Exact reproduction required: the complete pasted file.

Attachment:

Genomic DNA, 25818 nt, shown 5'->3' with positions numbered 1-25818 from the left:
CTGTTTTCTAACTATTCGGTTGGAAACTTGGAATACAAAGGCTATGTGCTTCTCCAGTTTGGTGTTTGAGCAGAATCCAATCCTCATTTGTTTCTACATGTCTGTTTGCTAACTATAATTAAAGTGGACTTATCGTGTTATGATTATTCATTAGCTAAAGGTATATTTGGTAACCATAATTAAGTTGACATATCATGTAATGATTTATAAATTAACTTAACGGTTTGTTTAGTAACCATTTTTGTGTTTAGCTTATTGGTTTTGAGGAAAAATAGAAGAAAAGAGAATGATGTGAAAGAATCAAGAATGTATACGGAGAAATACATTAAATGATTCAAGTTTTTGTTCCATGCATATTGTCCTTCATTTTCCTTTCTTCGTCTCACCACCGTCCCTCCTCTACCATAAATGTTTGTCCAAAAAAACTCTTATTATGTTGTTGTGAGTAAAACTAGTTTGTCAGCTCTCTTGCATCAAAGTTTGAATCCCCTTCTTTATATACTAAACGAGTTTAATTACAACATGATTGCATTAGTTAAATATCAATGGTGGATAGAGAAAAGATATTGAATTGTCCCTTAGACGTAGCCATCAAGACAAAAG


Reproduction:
Genomic DNA, 25818 nt, shown 5'->3' with positions numbered 1-25818 from the left:
CTGTTTTCTAACTATTCGGTTGGAAACTTGGAATACAAAGGCTATGTGCTTCTCCAGTTTGGTGTTTGAGCAGAATCCAATCCTCATTTGTTTCTACATGTCTGTTTGCTAACTATAATTAAAGTGGACTTATCGTGTTATGATTATTCATTAGCTAAAGGTATATTTGGTAACCATAATTAAGTTGACATATCATGTAATGATTTATAAATTAACTTAACGGTTTGTTTAGTAACCATTTTTGTGTTTAGCTTATTGGTTTTGAGGAAAAATAGAAGAAAAGAGAATGATGTGAAAGAATCAAGAATGTATACGGAGAAATACATTAAATGATTCAAGTTTTTGTTCCATGCATATTGTCCTTCATTTTCCTTTCTTCGTCTCACCACCGTCCCTCCTCTACCATAAATGTTTGTCCAAAAAAACTCTTATTATGTTGTTGTGAGTAAAACTAGTTTGTCAGCTCTCTTGCATCAAAGTTTGAATCCCCTTCTTTATATACTAAACGAGTTTAATTACAACATGATTGCATTAGTTAAATATCAATGGTGGATAGAGAAAAGATATTGAATTGTCCCTTAGACGTAGCCATCAAGACAAAAG